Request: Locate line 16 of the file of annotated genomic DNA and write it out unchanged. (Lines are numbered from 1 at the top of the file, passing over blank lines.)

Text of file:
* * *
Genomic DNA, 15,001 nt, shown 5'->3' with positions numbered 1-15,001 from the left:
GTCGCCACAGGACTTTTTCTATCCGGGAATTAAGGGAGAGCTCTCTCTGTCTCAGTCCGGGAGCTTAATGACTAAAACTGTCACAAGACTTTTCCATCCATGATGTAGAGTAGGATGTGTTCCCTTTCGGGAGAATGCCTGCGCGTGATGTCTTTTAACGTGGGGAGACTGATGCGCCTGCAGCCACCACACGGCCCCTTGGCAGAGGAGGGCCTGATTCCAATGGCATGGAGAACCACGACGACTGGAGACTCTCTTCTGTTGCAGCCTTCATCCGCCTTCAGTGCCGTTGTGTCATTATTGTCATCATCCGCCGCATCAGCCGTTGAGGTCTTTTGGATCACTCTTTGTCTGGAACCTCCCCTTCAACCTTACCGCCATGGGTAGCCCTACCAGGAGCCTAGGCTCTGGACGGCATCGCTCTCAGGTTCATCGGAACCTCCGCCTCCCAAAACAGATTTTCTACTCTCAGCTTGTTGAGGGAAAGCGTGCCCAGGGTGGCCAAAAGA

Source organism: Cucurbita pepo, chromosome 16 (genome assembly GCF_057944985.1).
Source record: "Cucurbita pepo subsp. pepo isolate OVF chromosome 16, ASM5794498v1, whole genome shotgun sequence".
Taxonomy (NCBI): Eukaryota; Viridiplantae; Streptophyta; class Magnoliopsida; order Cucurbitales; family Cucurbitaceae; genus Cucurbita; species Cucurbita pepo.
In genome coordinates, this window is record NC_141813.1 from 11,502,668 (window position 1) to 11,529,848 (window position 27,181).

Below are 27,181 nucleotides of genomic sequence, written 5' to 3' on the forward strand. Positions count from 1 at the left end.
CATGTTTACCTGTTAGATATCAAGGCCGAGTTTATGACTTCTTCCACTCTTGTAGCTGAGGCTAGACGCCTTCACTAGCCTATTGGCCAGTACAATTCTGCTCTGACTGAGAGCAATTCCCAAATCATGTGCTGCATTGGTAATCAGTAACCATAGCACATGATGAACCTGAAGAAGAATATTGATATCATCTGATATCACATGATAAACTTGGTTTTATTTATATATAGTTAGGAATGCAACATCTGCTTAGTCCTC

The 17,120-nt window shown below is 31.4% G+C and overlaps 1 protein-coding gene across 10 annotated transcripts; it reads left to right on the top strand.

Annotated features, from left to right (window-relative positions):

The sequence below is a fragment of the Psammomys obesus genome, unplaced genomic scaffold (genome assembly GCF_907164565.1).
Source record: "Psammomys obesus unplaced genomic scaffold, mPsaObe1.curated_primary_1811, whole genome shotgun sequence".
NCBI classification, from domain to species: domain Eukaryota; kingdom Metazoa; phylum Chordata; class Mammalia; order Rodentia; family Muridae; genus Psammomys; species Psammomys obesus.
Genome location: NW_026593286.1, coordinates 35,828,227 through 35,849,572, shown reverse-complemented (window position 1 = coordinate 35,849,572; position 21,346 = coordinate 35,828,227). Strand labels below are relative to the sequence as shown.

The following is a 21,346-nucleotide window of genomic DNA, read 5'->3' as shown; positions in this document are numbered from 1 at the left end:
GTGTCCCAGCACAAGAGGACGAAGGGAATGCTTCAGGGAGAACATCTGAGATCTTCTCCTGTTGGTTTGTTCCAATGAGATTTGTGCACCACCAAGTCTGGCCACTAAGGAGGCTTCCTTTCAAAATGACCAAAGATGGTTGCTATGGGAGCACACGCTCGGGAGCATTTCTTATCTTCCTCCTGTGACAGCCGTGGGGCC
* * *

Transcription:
GTGTCCCAGCACAAGAGGACGAAGGGAATGCTTCAGGGAGAACATCTGAGATCTTCTCCTGTTGGTTTGTTCCAATGAGATTTGTGCACCACCAAGTCTGGCCACTAAGGAGGCTTCCTTTCAAAATGACCAAAGATGGTTGCTATGGGAGCACACGCTCGGGAGCATTTCTTATCTTCCTCCTGTGACAGCCGTGGGGCC